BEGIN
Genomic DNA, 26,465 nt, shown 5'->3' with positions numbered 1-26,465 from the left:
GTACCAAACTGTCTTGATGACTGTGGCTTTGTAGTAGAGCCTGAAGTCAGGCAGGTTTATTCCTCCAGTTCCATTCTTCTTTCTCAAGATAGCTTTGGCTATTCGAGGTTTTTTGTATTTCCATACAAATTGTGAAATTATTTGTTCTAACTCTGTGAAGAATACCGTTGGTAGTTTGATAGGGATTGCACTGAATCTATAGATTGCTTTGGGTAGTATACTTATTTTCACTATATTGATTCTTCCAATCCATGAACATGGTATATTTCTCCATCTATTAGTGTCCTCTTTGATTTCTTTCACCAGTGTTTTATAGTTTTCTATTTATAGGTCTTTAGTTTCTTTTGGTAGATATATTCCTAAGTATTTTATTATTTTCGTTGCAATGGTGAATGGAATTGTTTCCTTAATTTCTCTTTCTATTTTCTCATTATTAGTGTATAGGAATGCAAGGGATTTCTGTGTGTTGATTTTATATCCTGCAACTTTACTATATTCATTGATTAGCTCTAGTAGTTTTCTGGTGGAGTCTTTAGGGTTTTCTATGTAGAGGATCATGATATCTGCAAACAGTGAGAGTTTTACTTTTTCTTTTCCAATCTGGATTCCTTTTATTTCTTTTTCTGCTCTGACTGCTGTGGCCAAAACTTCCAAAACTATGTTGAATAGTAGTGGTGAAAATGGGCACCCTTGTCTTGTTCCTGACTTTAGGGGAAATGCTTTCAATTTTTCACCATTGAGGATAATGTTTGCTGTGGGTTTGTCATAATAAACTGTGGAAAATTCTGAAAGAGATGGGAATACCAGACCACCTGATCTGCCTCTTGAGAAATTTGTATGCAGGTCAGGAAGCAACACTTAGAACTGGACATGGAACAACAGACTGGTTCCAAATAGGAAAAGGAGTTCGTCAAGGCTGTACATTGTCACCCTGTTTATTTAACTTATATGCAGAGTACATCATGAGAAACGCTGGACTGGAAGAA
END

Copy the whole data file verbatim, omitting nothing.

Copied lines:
Genomic DNA, 26,465 nt, shown 5'->3' with positions numbered 1-26,465 from the left:
GTACCAAACTGTCTTGATGACTGTGGCTTTGTAGTAGAGCCTGAAGTCAGGCAGGTTTATTCCTCCAGTTCCATTCTTCTTTCTCAAGATAGCTTTGGCTATTCGAGGTTTTTTGTATTTCCATACAAATTGTGAAATTATTTGTTCTAACTCTGTGAAGAATACCGTTGGTAGTTTGATAGGGATTGCACTGAATCTATAGATTGCTTTGGGTAGTATACTTATTTTCACTATATTGATTCTTCCAATCCATGAACATGGTATATTTCTCCATCTATTAGTGTCCTCTTTGATTTCTTTCACCAGTGTTTTATAGTTTTCTATTTATAGGTCTTTAGTTTCTTTTGGTAGATATATTCCTAAGTATTTTATTATTTTCGTTGCAATGGTGAATGGAATTGTTTCCTTAATTTCTCTTTCTATTTTCTCATTATTAGTGTATAGGAATGCAAGGGATTTCTGTGTGTTGATTTTATATCCTGCAACTTTACTATATTCATTGATTAGCTCTAGTAGTTTTCTGGTGGAGTCTTTAGGGTTTTCTATGTAGAGGATCATGATATCTGCAAACAGTGAGAGTTTTACTTTTTCTTTTCCAATCTGGATTCCTTTTATTTCTTTTTCTGCTCTGACTGCTGTGGCCAAAACTTCCAAAACTATGTTGAATAGTAGTGGTGAAAATGGGCACCCTTGTCTTGTTCCTGACTTTAGGGGAAATGCTTTCAATTTTTCACCATTGAGGATAATGTTTGCTGTGGGTTTGTCATAATAAACTGTGGAAAATTCTGAAAGAGATGGGAATACCAGACCACCTGATCTGCCTCTTGAGAAATTTGTATGCAGGTCAGGAAGCAACACTTAGAACTGGACATGGAACAACAGACTGGTTCCAAATAGGAAAAGGAGTTCGTCAAGGCTGTACATTGTCACCCTGTTTATTTAACTTATATGCAGAGTACATCATGAGAAACGCTGGACTGGAAGAA